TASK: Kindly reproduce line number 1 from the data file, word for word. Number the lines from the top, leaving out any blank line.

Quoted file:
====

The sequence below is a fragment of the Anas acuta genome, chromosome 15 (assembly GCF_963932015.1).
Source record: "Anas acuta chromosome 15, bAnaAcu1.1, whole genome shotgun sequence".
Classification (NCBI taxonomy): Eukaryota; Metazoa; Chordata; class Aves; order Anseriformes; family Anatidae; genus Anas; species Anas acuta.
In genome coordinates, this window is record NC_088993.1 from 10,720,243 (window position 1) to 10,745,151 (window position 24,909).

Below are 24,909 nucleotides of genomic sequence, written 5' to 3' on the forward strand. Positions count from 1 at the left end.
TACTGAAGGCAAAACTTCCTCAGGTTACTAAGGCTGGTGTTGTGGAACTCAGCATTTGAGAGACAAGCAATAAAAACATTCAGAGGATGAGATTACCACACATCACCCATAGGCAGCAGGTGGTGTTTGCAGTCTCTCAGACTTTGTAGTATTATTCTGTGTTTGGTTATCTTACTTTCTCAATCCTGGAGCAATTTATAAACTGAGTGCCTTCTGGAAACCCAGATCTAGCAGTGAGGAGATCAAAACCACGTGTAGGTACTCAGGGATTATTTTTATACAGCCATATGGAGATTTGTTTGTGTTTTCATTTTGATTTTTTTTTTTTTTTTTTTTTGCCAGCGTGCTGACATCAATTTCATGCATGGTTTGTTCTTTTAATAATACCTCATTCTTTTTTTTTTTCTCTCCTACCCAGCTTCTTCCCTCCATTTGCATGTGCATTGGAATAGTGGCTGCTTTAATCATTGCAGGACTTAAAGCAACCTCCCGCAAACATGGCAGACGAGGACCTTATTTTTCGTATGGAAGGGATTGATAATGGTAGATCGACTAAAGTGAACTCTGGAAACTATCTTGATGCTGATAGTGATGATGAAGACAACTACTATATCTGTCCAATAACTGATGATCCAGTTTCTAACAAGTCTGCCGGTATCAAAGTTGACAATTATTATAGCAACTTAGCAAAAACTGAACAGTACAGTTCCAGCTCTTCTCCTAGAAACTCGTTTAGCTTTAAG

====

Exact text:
The sequence below is a fragment of the Anas acuta genome, chromosome 15 (assembly GCF_963932015.1).